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Effective atomic number for a mixture (with components concentration)

  1. May 20, 2013 #1
    Assume we have a concentration of any specific material (in mg/M). Let's say for example: Ag (Z=47) with concentration 10 mg/M in water (H2O, Z=7.42).

    How can I calculate the effective atomic number (Zeff.) for the silver-water mixture if the concentration of silver was 10 mg/M for example?

    The only formula I know to calculate Zeff. is the following:


    but it uses (fn) the fraction of the total number of electrons associated with each element, not the concentration in mg/M.

    Is there any possible way to convert the concentration (in mg/M) into a fraction of total number of electrons for silver then calculate Zeff for the silver-water mixture mentioned above as an example?

    Thanks in advance.

    source: http://en.wikipedia.org/wiki/Effective_atomic_number (example for H2O provided)

  2. jcsd
  3. May 20, 2013 #2

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    Based on the atomic masses of silver, hydrogen, and oxygen, you can convert their masses to atom counts.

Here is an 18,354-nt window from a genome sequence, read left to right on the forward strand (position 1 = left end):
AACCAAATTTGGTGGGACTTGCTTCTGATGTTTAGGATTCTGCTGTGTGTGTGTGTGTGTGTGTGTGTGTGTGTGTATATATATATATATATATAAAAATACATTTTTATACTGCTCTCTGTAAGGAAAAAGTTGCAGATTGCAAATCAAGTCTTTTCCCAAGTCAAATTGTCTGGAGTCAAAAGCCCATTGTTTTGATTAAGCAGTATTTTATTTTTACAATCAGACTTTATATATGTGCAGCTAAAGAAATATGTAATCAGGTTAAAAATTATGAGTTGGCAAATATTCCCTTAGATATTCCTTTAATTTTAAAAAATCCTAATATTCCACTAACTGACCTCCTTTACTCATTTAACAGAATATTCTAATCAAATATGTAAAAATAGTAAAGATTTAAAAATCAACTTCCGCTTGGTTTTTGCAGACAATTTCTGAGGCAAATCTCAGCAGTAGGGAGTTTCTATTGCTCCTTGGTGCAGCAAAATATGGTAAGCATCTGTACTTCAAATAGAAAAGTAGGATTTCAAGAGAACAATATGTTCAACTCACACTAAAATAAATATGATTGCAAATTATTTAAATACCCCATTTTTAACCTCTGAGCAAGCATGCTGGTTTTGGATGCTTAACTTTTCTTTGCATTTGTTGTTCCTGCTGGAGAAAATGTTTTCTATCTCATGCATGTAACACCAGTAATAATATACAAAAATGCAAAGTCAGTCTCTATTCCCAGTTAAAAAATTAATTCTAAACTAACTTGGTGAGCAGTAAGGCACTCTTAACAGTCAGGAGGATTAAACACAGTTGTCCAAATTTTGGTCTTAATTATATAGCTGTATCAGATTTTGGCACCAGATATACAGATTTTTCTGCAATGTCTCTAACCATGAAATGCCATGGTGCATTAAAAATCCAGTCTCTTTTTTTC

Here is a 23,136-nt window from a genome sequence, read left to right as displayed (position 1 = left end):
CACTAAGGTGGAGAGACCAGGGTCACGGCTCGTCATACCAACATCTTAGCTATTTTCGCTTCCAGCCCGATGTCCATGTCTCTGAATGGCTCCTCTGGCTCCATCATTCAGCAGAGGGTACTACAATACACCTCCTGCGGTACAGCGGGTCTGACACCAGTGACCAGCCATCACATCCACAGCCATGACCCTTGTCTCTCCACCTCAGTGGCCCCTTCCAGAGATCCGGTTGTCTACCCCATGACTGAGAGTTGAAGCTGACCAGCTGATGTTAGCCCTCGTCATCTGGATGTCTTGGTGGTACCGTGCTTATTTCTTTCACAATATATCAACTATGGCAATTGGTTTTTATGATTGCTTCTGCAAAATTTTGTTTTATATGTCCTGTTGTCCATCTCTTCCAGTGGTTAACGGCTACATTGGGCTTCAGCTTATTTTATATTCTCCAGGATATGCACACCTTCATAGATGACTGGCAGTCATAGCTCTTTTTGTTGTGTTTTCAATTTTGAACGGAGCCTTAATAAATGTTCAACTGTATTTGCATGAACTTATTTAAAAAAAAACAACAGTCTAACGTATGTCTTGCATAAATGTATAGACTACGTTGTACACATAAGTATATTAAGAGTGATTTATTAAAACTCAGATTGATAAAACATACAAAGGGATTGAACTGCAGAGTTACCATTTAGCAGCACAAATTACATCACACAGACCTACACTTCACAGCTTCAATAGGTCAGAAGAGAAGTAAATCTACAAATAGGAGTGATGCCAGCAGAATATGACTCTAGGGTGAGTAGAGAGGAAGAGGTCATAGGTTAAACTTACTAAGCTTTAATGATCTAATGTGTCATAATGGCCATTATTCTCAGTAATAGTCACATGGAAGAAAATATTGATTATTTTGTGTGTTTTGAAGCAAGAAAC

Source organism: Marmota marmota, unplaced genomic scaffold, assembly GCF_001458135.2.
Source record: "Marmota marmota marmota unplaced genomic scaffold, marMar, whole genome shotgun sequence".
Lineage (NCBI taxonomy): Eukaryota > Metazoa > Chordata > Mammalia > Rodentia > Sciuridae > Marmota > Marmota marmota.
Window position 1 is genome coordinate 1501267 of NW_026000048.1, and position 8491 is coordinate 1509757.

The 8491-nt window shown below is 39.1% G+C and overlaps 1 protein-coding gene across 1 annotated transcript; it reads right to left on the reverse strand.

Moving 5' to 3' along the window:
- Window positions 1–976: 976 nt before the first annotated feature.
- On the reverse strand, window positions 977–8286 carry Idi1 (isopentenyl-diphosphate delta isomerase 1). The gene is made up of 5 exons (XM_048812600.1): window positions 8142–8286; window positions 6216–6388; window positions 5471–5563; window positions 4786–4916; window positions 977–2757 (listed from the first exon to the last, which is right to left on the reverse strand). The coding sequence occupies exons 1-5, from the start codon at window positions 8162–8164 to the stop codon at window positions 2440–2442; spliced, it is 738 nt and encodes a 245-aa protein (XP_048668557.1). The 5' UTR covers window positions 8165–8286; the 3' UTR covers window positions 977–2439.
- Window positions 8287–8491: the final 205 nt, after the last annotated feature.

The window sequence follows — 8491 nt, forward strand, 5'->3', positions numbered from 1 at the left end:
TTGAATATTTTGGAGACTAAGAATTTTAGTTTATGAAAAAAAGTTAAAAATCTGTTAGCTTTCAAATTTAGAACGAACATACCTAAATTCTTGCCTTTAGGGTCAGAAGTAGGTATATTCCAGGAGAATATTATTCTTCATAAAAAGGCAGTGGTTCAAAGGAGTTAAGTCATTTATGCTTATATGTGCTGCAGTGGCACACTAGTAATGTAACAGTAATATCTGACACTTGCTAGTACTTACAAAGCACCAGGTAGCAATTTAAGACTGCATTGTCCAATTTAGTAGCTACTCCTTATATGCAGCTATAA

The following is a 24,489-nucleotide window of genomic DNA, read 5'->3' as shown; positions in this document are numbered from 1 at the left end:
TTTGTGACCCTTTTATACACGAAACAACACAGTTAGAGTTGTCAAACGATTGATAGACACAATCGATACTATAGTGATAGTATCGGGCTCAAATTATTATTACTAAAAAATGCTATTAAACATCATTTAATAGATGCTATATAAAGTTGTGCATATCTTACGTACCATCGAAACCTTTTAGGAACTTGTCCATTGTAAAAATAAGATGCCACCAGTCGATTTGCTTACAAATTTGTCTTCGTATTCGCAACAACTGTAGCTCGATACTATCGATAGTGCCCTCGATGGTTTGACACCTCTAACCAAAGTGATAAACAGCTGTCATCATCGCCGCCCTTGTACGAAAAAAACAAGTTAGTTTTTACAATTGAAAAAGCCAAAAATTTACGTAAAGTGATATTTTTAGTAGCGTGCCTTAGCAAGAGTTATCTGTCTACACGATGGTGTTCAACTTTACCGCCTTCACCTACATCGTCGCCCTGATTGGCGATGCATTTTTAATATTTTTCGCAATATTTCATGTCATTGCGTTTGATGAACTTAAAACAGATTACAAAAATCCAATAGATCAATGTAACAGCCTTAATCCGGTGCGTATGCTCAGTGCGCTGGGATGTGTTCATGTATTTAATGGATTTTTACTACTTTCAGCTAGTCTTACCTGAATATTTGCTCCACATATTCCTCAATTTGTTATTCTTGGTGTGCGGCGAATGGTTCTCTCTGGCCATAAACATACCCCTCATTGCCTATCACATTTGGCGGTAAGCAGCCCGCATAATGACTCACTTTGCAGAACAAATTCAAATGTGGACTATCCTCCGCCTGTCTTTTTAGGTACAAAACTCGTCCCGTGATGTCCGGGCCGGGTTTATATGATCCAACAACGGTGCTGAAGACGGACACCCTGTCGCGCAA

Silver has a molar mass of 107.8682 grams.
    So for instance 10 mg of Silver is 0.010 / 107.8682 moles.
  4. May 20, 2013 #3
    Thanks for the response. that's for my second question..
    but how can I apply this to calculate the Zeff for the silver-water mixture using the formula in the original post above (or any other formula) ?
  5. May 20, 2013 #4

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    I'm a bit confused about your unit mg/M.
    What does it mean?
    Afaik 1 M = 1 mol/L.

    Anyway, if you have 10 mg silver in 1 kilogram water, you have:
    0.010 / 107.8682 moles silver
    1000 / 18 moles water, consisting of 2000 / 18 moles hydrogen, and 1000 / 18 moles oxygen.

    Therefore the number of silver electrons is 47 x 0.010 / 107.8682.
    The number of hydrogen electrons is 1 x 2000 / 18.
    And the number of oxygen electrons is 8 x 1000 / 18.

    From this you can calculate first the fractions, and then the Zeff.
  6. May 23, 2013 #5
    sorry, I've been busy with exams.

    Thanks a lot. your last post was very helpful.
  7. May 23, 2013 #6

    I like Serena

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    I take it you've already taken the exam on this subject... successfully?
  8. May 24, 2013 #7
    not on this subject specifically but it helped me to figure things out... I was not convinced that mg/M is even a concentration unit, it confused me but I think I've got it all clear now. Thank you <3
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